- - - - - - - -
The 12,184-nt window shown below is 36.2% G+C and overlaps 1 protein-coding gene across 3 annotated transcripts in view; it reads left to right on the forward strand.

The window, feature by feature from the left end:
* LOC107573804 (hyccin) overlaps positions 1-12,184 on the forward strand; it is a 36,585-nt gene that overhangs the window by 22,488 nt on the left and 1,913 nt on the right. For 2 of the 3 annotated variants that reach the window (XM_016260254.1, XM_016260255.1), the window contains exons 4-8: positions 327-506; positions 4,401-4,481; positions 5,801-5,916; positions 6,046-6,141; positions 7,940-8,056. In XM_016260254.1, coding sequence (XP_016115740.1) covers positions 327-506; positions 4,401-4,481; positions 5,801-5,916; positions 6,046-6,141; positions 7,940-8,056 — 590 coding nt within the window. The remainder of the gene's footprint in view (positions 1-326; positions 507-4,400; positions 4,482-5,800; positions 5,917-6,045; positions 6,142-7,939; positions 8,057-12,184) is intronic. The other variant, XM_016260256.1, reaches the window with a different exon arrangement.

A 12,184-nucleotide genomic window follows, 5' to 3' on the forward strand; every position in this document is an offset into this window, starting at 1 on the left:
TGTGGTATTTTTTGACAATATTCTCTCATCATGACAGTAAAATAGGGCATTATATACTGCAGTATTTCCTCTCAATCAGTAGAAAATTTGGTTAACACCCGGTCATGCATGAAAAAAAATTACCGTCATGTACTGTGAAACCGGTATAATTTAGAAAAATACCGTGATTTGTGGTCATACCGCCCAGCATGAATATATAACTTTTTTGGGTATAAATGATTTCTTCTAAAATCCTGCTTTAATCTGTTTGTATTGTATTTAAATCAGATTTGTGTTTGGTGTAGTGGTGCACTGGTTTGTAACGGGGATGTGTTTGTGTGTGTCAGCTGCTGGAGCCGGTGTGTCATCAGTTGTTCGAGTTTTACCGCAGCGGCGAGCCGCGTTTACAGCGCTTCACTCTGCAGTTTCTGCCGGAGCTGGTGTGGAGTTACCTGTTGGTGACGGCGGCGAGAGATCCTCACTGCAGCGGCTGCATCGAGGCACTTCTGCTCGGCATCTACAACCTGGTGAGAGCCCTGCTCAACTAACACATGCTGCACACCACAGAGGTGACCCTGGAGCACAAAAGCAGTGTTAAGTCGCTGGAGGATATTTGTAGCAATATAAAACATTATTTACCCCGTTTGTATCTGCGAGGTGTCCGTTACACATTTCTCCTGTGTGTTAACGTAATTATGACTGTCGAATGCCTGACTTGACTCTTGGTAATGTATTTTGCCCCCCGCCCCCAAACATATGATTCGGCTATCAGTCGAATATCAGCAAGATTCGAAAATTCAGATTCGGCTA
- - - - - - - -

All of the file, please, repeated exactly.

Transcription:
The 12,184-nt window shown below is 36.2% G+C and overlaps 1 protein-coding gene across 3 annotated transcripts in view; it reads left to right on the forward strand.

The window, feature by feature from the left end:
* LOC107573804 (hyccin) overlaps positions 1-12,184 on the forward strand; it is a 36,585-nt gene that overhangs the window by 22,488 nt on the left and 1,913 nt on the right. For 2 of the 3 annotated variants that reach the window (XM_016260254.1, XM_016260255.1), the window contains exons 4-8: positions 327-506; positions 4,401-4,481; positions 5,801-5,916; positions 6,046-6,141; positions 7,940-8,056. In XM_016260254.1, coding sequence (XP_016115740.1) covers positions 327-506; positions 4,401-4,481; positions 5,801-5,916; positions 6,046-6,141; positions 7,940-8,056 — 590 coding nt within the window. The remainder of the gene's footprint in view (positions 1-326; positions 507-4,400; positions 4,482-5,800; positions 5,917-6,045; positions 6,142-7,939; positions 8,057-12,184) is intronic. The other variant, XM_016260256.1, reaches the window with a different exon arrangement.

A 12,184-nucleotide genomic window follows, 5' to 3' on the forward strand; every position in this document is an offset into this window, starting at 1 on the left:
TGTGGTATTTTTTGACAATATTCTCTCATCATGACAGTAAAATAGGGCATTATATACTGCAGTATTTCCTCTCAATCAGTAGAAAATTTGGTTAACACCCGGTCATGCATGAAAAAAAATTACCGTCATGTACTGTGAAACCGGTATAATTTAGAAAAATACCGTGATTTGTGGTCATACCGCCCAGCATGAATATATAACTTTTTTGGGTATAAATGATTTCTTCTAAAATCCTGCTTTAATCTGTTTGTATTGTATTTAAATCAGATTTGTGTTTGGTGTAGTGGTGCACTGGTTTGTAACGGGGATGTGTTTGTGTGTGTCAGCTGCTGGAGCCGGTGTGTCATCAGTTGTTCGAGTTTTACCGCAGCGGCGAGCCGCGTTTACAGCGCTTCACTCTGCAGTTTCTGCCGGAGCTGGTGTGGAGTTACCTGTTGGTGACGGCGGCGAGAGATCCTCACTGCAGCGGCTGCATCGAGGCACTTCTGCTCGGCATCTACAACCTGGTGAGAGCCCTGCTCAACTAACACATGCTGCACACCACAGAGGTGACCCTGGAGCACAAAAGCAGTGTTAAGTCGCTGGAGGATATTTGTAGCAATATAAAACATTATTTACCCCGTTTGTATCTGCGAGGTGTCCGTTACACATTTCTCCTGTGTGTTAACGTAATTATGACTGTCGAATGCCTGACTTGACTCTTGGTAATGTATTTTGCCCCCCGCCCCCAAACATATGATTCGGCTATCAGTCGAATATCAGCAAGATTCGAAAATTCAGATTCGGCTA